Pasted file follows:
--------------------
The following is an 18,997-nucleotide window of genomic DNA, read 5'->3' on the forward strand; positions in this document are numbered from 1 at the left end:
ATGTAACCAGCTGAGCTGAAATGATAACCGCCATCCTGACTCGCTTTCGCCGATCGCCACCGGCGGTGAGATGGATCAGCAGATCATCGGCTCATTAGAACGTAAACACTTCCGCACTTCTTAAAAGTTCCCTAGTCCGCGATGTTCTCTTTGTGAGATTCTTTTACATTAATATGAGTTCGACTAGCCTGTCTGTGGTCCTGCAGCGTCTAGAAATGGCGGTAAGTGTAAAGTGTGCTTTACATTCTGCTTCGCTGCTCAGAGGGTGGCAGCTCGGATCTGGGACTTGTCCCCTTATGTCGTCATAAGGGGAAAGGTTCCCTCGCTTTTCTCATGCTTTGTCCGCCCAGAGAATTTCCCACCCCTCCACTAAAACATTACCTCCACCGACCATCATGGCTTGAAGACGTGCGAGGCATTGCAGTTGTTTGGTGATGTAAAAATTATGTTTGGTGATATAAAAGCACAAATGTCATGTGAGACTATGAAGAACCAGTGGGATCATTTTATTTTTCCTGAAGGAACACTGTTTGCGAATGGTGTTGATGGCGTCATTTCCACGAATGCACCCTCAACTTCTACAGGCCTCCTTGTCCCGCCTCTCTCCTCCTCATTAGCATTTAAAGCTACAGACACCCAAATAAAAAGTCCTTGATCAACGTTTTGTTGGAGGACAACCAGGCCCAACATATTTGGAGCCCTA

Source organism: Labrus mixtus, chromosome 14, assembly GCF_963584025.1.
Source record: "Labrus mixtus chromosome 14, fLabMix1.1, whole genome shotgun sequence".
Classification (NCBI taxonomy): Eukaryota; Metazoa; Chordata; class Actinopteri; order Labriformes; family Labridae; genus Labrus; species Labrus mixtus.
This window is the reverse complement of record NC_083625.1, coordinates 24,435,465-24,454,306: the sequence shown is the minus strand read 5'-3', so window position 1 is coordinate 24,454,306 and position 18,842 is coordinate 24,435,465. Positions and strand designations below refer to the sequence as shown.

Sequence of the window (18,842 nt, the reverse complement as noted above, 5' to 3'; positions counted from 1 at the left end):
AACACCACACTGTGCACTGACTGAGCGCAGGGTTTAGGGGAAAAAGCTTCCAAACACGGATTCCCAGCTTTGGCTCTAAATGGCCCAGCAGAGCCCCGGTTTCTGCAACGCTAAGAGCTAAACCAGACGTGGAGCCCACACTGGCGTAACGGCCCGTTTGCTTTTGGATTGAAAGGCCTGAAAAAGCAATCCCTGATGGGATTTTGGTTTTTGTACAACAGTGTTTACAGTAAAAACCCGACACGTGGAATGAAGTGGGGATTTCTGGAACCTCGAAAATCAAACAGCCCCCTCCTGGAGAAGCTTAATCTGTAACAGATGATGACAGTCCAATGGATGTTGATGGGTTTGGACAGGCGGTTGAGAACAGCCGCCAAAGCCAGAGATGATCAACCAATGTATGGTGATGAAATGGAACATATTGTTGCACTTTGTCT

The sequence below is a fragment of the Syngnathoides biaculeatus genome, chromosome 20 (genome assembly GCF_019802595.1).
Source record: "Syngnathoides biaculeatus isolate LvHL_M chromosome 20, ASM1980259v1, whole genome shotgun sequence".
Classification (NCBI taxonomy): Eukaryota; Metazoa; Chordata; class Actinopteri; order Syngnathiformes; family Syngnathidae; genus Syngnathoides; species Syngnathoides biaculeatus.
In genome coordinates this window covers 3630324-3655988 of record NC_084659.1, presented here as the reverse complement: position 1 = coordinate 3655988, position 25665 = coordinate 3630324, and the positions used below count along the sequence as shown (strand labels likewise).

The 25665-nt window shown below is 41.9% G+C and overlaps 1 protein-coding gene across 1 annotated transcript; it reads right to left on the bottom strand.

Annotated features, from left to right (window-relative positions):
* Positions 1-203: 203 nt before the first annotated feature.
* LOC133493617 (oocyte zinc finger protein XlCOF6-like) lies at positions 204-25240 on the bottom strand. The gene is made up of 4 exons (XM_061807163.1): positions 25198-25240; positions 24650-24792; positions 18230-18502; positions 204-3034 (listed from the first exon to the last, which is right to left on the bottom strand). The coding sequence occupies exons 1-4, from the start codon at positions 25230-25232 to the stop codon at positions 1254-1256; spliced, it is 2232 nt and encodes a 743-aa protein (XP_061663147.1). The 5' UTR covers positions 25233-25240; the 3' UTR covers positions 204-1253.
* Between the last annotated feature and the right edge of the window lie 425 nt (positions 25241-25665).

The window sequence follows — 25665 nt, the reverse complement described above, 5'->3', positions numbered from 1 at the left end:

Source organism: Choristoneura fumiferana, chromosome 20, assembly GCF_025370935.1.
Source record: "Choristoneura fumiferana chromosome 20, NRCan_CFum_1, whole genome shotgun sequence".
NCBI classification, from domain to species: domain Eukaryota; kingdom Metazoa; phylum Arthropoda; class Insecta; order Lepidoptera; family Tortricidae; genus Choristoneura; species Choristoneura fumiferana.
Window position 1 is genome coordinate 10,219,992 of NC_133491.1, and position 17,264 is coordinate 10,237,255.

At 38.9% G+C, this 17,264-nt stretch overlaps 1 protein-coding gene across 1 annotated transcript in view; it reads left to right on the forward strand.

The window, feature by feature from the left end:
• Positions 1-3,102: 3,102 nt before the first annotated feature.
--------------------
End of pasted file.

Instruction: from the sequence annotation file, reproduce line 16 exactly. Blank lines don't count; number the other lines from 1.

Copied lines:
* LOC133493617 (oocyte zinc finger protein XlCOF6-like) lies at positions 204-25240 on the bottom strand. The gene is made up of 4 exons (XM_061807163.1): positions 25198-25240; positions 24650-24792; positions 18230-18502; positions 204-3034 (listed from the first exon to the last, which is right to left on the bottom strand). The coding sequence occupies exons 1-4, from the start codon at positions 25230-25232 to the stop codon at positions 1254-1256; spliced, it is 2232 nt and encodes a 743-aa protein (XP_061663147.1). The 5' UTR covers positions 25233-25240; the 3' UTR covers positions 204-1253.